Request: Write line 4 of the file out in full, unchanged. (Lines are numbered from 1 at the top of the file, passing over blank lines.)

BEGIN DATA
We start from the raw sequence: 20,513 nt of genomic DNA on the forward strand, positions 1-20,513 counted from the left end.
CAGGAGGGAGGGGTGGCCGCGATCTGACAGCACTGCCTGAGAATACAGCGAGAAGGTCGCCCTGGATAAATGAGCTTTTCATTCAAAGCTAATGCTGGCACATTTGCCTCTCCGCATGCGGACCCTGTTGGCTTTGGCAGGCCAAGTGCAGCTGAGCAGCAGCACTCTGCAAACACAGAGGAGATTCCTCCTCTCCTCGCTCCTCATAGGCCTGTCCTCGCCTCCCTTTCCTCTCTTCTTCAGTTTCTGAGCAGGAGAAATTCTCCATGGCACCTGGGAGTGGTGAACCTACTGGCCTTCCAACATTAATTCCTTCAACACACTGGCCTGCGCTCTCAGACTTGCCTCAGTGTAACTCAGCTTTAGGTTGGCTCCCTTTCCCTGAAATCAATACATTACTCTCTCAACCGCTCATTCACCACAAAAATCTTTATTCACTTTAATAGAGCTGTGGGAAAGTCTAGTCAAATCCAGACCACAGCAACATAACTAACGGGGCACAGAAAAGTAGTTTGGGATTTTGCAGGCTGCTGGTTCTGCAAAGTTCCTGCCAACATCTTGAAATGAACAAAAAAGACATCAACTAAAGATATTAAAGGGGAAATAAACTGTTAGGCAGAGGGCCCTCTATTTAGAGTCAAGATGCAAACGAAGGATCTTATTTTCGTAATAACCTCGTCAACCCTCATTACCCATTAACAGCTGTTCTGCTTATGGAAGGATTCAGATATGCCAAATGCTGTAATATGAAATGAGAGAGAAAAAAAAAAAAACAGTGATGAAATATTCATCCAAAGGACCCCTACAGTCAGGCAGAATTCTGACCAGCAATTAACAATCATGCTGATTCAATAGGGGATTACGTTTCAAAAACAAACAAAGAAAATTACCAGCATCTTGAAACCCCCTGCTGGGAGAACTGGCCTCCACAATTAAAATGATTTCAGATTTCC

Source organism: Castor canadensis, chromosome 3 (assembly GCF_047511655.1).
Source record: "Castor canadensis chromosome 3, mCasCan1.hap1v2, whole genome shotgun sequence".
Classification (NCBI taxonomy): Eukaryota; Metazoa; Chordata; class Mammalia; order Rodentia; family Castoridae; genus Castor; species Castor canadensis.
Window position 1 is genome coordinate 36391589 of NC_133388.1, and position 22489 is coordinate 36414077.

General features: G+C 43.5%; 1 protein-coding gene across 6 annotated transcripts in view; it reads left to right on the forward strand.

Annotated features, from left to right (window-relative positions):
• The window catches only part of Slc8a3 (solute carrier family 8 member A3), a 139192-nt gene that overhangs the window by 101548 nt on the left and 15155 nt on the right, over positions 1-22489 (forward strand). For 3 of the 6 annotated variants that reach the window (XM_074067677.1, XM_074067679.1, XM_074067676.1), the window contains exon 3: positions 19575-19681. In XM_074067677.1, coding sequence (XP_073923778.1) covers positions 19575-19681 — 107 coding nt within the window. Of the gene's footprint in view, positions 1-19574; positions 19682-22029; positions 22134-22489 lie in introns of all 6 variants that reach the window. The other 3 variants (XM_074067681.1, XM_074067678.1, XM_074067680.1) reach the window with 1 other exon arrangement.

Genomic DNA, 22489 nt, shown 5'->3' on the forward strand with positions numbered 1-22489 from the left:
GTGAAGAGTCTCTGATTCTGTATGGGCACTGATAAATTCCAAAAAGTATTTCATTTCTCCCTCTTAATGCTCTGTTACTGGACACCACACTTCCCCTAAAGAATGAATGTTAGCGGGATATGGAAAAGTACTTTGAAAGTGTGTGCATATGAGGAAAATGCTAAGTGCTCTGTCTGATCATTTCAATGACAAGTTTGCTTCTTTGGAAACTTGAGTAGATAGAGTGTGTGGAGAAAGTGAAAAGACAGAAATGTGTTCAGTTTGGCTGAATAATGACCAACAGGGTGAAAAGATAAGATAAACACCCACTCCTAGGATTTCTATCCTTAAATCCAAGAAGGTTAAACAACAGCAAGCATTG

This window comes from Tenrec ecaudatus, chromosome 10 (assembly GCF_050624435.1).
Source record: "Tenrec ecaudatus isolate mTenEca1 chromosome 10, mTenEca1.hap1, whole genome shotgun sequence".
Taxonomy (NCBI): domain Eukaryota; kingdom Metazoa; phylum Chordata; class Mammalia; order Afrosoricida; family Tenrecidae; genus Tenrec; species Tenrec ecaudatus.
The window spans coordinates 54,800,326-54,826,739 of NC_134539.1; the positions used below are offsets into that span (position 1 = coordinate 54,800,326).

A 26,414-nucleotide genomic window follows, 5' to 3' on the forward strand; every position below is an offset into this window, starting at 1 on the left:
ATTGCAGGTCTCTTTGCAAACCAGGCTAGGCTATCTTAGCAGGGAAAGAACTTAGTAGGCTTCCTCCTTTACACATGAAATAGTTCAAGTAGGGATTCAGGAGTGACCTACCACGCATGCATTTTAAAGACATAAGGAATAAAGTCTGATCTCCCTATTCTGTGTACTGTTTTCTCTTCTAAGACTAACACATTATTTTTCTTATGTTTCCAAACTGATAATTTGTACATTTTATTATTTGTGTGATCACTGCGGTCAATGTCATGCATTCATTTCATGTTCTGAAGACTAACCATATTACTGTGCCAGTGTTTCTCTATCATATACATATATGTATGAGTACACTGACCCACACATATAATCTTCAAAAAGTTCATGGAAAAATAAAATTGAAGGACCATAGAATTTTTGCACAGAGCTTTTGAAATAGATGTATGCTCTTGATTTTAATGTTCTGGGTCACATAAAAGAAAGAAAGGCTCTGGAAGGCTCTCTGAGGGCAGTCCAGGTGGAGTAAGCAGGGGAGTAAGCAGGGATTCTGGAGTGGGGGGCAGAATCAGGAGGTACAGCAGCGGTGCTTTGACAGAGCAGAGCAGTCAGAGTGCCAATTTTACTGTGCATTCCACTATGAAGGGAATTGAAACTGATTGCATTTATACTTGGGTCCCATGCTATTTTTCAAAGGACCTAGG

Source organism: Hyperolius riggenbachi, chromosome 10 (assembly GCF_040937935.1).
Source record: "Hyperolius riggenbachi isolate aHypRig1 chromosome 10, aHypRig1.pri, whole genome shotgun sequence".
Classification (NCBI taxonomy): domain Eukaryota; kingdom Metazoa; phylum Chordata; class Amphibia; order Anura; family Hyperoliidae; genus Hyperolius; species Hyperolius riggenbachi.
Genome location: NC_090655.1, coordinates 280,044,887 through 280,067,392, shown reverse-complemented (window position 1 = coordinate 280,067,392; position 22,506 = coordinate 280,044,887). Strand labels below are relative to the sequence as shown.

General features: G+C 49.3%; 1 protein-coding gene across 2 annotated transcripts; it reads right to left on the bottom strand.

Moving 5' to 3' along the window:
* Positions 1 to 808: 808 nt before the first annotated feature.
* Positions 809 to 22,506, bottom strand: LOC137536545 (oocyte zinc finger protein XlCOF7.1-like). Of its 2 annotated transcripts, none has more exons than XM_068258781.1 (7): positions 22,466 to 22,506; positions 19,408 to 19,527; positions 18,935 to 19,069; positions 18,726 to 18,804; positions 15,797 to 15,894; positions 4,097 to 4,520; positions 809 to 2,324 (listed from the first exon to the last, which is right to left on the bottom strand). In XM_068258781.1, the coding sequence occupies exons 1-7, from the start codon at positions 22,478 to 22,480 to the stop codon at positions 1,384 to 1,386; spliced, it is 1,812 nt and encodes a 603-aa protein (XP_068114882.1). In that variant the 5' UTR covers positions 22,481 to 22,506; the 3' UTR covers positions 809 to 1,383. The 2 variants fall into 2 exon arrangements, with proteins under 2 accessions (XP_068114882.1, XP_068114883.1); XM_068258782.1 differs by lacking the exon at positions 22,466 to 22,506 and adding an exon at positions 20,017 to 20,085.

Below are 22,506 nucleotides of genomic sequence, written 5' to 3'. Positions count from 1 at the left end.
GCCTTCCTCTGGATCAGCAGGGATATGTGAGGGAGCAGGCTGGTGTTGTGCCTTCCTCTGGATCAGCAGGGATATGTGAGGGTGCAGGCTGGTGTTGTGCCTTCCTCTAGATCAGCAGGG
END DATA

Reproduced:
Source record: "Castor canadensis chromosome 3, mCasCan1.hap1v2, whole genome shotgun sequence".